RECOMMENDATION: Healthcare professionals were reminded to advise patients not to exceed the acetaminophen maximum total daily dose (4 grams/day), and not to drink alcohol while taking acetaminophen-containing medications.

Healthcare professionals were encouraged to inform patients that there is no immediate danger to patients who take these combination pain medications, and patients should continue to take them as directed by their health care provider. The Drug Safety Communication provides additional information for healthcare professionals, information for patients, a data summary and a list of all affected products. For more information visit the FDA website at: [Web] and [Web].

What is this medicine?

DIPHENHYDRAMINE (dye fen HYE dra meen) is an antihistamine. It is used to treat the symptoms of an allergic reaction.

What should I tell my health care provider before I take this medicine?

They need to know if you have any of these conditions:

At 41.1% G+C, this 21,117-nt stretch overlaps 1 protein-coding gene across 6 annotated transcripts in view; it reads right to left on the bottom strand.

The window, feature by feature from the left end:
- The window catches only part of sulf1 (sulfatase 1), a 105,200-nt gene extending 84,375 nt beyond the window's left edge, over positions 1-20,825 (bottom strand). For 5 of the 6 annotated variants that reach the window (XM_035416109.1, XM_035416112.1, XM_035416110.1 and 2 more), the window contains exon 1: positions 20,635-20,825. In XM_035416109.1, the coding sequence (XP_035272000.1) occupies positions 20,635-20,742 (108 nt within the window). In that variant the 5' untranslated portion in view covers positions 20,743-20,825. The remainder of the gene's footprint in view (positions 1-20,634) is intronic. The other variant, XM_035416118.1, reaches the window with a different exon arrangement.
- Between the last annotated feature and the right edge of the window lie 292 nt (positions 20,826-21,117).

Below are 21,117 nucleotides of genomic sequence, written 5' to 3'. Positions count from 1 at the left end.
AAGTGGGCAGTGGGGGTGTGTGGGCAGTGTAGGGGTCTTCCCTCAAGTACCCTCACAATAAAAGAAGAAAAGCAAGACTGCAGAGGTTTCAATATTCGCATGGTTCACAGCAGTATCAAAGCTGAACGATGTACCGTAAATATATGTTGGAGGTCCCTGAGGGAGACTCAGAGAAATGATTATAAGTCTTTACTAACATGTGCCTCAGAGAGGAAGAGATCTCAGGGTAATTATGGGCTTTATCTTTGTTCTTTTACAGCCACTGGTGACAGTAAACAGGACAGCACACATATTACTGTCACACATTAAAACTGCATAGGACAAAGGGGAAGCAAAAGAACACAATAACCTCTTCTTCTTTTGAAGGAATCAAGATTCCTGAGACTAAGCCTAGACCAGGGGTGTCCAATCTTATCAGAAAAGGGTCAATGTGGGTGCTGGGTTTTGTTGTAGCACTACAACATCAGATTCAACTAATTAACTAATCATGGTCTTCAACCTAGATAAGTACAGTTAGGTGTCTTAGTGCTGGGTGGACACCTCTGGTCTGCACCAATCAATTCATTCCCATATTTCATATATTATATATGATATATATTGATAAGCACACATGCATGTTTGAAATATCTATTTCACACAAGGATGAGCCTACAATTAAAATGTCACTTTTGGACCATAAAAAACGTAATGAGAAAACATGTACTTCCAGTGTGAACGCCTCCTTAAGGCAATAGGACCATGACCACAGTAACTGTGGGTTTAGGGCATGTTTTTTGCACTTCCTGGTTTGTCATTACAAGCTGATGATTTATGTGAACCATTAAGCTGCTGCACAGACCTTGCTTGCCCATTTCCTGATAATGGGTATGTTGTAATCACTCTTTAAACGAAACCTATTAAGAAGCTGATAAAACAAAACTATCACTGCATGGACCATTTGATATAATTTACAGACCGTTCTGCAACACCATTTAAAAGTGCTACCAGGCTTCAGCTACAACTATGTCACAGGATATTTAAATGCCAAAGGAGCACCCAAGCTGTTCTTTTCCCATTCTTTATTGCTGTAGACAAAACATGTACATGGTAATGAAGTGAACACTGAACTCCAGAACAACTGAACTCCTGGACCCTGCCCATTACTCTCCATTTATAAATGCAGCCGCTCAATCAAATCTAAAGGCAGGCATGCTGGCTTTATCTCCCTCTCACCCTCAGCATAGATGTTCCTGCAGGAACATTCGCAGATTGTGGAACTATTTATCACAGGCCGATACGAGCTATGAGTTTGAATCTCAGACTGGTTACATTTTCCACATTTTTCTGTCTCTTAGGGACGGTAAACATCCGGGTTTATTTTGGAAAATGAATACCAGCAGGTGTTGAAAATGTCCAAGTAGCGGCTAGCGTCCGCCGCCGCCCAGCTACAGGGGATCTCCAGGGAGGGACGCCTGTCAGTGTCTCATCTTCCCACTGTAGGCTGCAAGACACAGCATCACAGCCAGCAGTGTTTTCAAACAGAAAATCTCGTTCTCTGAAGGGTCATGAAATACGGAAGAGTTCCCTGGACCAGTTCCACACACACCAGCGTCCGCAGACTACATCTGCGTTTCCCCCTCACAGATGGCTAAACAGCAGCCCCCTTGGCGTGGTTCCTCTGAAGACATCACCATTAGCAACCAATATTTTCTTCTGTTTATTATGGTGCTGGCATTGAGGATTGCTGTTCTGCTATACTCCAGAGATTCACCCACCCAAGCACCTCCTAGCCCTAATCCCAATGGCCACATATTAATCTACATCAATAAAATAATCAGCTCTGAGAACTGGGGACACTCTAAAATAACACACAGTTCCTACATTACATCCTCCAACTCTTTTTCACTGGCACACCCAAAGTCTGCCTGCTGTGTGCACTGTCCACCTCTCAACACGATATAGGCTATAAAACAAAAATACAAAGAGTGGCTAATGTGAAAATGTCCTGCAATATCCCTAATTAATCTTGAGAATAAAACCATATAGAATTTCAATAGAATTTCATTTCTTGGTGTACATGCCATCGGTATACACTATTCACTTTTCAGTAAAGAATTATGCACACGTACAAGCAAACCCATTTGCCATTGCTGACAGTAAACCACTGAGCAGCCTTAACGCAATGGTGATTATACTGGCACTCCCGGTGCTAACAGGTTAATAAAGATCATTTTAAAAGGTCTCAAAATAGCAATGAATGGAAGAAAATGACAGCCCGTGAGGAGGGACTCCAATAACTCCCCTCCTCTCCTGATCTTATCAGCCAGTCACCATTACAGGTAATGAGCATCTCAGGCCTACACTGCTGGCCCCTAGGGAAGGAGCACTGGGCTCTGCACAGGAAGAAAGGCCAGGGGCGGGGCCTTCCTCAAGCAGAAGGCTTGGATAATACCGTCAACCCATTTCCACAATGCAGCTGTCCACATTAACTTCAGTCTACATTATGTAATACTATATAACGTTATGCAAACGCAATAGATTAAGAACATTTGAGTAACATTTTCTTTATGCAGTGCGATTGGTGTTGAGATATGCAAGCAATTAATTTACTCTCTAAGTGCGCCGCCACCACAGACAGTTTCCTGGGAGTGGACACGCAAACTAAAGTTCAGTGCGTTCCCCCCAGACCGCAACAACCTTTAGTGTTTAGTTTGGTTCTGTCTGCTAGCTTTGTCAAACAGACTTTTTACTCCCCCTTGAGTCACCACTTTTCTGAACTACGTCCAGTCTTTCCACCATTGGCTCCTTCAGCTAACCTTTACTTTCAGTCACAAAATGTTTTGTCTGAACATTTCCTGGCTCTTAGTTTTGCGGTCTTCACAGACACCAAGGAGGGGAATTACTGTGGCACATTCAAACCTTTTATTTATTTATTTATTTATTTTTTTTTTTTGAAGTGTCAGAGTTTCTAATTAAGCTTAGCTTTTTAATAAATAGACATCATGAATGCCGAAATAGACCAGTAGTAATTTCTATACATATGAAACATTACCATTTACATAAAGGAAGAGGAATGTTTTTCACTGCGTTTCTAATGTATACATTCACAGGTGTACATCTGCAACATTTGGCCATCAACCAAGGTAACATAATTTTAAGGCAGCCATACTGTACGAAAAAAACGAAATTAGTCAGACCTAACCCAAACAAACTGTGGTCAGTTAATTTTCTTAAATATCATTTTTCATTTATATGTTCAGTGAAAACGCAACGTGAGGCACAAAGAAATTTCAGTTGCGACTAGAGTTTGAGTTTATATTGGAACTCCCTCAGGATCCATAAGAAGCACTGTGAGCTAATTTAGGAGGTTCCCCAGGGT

• glaucoma
  • high blood pressure
  • heart disease
  • liver disease
  • lung or breathing disease, like asthma
  • pain or difficulty passing urine
  • phenylketonuria
  • prostate trouble
  • ulcers or other stomach problems
  • an unusual or allergic reaction to diphenhydramine, sulfites, other medicines foods, dyes, or preservatives
  • pregnant or trying to get pregnant
  • breast-feeding

How should I use this medicine?

Take this medicine by mouth. Chew it completely before swallowing. Follow the directions on the prescription label. Take your doses at regular intervals. Do not take your medicine more often than directed.